Every October, Black History Month comes around and knocks on our door but rarely do our colleges let it in.

Yet Black History Month can provide our colleges with the opportunity to infuse our classrooms with rich black history that could make our curriculums truly holistic, diverse and exciting. Yet, it is overlooked. This is a blind spot!

Black History Month can provide a valuable educational resource that can help us inspire minds and teach a more complete breadth of information.

Black History Month in the classroom

When I first entered further education as Head of Music at Kensington & Chelsea College, I noticed how October crept in and left without so much of a whisper of Black History Month. It surprised me.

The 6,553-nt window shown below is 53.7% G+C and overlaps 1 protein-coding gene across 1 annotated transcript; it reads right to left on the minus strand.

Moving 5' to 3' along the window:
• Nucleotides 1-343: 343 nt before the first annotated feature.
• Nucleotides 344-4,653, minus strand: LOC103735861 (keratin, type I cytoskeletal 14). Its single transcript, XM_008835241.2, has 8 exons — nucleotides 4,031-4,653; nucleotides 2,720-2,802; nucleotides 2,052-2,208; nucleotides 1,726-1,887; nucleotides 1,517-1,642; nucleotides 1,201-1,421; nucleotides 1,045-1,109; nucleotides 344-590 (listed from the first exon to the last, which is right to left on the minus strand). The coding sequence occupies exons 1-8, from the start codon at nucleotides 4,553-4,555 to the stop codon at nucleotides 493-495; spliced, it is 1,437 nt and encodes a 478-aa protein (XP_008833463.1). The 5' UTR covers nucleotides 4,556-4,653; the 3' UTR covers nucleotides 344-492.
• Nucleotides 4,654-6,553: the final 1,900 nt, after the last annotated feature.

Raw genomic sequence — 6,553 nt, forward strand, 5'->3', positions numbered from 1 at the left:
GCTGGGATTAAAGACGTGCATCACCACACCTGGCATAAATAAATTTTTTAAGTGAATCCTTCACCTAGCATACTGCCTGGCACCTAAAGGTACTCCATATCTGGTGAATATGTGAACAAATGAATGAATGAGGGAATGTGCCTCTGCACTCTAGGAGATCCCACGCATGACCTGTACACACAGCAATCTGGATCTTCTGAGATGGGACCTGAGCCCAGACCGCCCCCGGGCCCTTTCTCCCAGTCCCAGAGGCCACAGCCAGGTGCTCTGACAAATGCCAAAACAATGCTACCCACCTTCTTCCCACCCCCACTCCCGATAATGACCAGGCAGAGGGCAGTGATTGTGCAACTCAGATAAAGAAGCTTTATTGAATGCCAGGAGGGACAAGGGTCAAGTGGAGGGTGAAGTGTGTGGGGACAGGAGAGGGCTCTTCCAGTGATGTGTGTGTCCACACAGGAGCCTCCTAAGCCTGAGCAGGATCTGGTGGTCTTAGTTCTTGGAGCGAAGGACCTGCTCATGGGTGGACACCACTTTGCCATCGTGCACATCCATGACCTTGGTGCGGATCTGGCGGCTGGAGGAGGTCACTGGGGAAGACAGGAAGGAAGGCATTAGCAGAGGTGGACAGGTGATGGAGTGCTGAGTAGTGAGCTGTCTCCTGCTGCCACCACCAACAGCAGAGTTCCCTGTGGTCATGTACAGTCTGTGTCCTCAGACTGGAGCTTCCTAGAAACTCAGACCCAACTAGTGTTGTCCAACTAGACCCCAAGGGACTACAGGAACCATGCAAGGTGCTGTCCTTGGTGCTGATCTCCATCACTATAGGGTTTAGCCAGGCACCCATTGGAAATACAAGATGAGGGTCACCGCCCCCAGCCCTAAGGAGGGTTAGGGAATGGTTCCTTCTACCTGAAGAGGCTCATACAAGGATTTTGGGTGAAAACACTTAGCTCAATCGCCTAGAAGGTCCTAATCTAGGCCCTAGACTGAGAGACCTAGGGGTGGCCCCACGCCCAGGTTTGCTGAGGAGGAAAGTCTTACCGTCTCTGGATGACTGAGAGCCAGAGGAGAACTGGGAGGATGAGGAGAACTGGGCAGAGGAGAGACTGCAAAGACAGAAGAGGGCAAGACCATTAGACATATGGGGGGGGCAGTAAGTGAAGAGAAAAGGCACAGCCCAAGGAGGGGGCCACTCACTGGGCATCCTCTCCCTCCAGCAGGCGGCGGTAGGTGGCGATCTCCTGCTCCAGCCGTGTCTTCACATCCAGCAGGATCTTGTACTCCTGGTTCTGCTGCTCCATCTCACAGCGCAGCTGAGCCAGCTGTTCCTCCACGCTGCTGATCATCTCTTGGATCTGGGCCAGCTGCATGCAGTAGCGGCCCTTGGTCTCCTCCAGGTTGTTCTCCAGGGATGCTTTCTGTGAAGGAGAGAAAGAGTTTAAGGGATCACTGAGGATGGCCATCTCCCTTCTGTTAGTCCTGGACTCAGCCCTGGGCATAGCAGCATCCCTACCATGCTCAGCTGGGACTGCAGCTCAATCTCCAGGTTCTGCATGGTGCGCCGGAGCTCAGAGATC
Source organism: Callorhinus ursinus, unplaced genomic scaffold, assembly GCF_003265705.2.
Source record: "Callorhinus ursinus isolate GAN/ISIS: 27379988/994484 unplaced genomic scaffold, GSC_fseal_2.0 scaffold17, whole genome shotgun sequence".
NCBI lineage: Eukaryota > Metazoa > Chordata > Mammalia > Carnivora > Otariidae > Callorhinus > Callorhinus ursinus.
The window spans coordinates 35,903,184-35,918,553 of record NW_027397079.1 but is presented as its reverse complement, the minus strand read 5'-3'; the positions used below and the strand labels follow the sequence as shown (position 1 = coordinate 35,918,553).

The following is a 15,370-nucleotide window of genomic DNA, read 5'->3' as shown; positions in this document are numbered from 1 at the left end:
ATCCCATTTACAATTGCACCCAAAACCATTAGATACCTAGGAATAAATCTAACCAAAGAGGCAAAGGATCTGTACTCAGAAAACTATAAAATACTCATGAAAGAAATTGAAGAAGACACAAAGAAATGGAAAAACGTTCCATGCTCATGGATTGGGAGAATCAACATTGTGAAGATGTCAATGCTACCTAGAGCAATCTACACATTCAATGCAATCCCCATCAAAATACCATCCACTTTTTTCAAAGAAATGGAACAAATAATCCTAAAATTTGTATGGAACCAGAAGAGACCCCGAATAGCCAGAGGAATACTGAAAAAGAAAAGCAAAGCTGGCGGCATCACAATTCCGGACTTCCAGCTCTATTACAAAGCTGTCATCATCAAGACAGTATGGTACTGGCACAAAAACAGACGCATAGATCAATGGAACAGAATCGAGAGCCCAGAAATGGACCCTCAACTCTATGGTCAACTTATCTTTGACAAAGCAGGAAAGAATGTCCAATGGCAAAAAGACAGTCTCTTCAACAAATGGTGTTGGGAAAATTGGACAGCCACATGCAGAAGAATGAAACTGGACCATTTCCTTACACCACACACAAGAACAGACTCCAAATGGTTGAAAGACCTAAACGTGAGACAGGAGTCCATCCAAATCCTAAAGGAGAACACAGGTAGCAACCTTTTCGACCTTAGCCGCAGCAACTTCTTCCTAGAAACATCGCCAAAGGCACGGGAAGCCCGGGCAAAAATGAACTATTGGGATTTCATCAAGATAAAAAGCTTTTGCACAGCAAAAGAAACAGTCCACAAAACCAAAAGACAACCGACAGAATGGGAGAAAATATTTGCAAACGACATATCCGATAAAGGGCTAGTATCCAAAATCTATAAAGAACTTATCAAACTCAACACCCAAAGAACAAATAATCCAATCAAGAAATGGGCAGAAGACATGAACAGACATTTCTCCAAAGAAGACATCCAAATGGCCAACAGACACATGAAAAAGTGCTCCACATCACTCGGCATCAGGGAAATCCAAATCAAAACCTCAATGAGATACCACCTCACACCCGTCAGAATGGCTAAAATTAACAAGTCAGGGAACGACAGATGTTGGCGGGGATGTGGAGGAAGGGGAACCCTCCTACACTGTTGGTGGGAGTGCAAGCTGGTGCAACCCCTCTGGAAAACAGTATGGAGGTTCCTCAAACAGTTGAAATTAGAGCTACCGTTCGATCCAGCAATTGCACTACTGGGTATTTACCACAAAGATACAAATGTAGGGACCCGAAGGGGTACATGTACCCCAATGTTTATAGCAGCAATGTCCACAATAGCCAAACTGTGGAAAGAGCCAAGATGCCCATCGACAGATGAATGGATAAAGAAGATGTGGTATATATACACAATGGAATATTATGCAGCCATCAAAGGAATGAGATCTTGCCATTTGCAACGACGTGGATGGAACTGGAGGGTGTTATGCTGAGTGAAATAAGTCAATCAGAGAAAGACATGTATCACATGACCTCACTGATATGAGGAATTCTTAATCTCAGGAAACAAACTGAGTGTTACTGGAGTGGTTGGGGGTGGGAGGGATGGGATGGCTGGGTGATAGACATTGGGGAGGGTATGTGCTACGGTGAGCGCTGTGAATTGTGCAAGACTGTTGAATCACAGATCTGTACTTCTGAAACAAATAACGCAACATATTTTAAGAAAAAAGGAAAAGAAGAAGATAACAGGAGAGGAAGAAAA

Not being one to turn down engaging teaching resources, I latched onto it eagerly. I recognised its assistance in creating interesting classes and revitalising my (sometimes dry looking) curriculum.

Best of all, I discovered that Black History Month provided a way of making my students do all the work!

My students were literally owning their learning (Which FE teacher doesn’t want to delegate some of their workload…I mean allow students to own their education?).

It started with one of those teaching experiments. I gave my students “research and report” tasks.

For at least half the term (if not the whole term), students began researching into specified musical genres, artists, and historical backdrops. By so doing, the students began to contextualise the contemporary music that they loved.

We worked from the present day backwards. Each week, the students would take extraordinary pride in teaching their peers and showing off their new knowledge.